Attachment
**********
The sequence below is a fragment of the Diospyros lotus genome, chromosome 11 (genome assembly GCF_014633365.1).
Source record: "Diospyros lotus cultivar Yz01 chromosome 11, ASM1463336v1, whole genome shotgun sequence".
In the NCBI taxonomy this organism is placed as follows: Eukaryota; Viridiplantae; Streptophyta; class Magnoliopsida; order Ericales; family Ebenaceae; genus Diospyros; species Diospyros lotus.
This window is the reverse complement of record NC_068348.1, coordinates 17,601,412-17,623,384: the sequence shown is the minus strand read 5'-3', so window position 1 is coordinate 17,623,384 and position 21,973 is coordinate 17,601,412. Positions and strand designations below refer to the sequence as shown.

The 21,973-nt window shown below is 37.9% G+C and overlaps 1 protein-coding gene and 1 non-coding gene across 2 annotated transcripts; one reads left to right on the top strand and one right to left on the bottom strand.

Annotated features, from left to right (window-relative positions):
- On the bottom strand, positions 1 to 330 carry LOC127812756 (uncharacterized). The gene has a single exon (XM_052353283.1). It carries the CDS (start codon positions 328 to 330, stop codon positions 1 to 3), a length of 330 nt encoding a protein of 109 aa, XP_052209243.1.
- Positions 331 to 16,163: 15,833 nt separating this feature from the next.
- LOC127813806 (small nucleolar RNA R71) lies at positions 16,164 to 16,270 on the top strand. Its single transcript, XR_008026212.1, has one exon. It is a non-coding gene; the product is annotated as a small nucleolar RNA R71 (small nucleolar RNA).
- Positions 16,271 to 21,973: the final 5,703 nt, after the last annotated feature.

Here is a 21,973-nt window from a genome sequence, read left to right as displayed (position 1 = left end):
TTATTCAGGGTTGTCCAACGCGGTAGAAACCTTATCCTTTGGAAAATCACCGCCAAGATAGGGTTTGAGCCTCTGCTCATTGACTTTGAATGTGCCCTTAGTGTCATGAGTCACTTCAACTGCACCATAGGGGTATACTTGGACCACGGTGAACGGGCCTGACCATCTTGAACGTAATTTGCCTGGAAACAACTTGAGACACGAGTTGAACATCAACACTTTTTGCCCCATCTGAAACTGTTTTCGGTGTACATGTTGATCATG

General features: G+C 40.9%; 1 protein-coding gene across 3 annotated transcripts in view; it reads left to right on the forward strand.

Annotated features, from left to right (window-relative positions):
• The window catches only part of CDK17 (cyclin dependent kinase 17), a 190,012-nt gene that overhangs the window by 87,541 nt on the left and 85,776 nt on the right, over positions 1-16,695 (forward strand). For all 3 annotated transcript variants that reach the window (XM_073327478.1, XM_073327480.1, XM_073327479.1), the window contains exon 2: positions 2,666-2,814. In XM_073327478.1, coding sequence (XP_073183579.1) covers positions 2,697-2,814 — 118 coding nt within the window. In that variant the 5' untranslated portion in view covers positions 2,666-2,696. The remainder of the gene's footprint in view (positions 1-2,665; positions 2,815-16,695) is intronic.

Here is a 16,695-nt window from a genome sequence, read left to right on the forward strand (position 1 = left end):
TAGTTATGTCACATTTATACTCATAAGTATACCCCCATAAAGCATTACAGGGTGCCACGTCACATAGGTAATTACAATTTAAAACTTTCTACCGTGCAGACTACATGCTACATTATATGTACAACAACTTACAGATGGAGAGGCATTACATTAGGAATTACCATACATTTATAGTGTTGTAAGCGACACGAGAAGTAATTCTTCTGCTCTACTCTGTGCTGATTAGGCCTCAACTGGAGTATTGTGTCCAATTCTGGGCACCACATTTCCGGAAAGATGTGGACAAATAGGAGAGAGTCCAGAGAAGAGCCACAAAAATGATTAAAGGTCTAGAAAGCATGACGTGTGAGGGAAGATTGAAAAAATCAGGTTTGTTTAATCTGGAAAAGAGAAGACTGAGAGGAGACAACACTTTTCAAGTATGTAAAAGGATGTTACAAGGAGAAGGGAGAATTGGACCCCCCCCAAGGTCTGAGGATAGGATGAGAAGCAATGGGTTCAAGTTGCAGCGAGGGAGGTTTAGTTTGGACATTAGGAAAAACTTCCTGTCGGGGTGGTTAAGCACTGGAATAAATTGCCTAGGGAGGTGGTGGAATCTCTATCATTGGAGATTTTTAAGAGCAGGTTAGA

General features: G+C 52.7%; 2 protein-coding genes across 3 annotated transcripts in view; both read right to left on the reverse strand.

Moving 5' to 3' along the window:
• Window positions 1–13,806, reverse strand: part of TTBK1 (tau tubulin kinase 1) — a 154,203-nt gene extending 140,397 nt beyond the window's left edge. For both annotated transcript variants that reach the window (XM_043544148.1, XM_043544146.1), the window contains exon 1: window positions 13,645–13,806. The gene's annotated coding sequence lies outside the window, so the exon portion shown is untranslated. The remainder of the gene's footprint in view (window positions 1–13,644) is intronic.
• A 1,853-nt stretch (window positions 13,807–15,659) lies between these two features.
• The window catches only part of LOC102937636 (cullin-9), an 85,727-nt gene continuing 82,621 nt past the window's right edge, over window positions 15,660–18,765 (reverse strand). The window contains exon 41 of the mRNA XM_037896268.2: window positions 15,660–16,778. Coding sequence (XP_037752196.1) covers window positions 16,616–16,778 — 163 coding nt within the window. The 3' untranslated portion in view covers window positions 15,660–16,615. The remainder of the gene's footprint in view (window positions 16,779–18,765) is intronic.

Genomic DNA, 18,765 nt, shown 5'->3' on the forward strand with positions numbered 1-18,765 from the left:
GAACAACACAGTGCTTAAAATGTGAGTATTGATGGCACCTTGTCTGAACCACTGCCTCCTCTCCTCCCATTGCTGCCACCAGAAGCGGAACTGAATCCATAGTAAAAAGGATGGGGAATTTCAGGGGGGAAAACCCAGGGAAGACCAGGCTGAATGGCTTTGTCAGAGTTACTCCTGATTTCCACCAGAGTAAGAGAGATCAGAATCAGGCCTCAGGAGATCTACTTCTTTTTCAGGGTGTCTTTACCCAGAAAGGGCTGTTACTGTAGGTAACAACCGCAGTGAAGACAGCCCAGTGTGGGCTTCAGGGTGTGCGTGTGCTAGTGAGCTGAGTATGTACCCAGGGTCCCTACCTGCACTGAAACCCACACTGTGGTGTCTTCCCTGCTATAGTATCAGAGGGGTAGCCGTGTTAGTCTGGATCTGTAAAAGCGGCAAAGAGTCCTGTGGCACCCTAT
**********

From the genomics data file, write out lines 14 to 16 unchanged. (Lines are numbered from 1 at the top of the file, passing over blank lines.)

Annotated features, from left to right (window-relative positions):
• The window catches only part of CDK17 (cyclin dependent kinase 17), a 190,012-nt gene that overhangs the window by 87,541 nt on the left and 85,776 nt on the right, over positions 1-16,695 (forward strand). For all 3 annotated transcript variants that reach the window (XM_073327478.1, XM_073327480.1, XM_073327479.1), the window contains exon 2: positions 2,666-2,814. In XM_073327478.1, coding sequence (XP_073183579.1) covers positions 2,697-2,814 — 118 coding nt within the window. In that variant the 5' untranslated portion in view covers positions 2,666-2,696. The remainder of the gene's footprint in view (positions 1-2,665; positions 2,815-16,695) is intronic.

Here is a 16,695-nt window from a genome sequence, read left to right on the forward strand (position 1 = left end):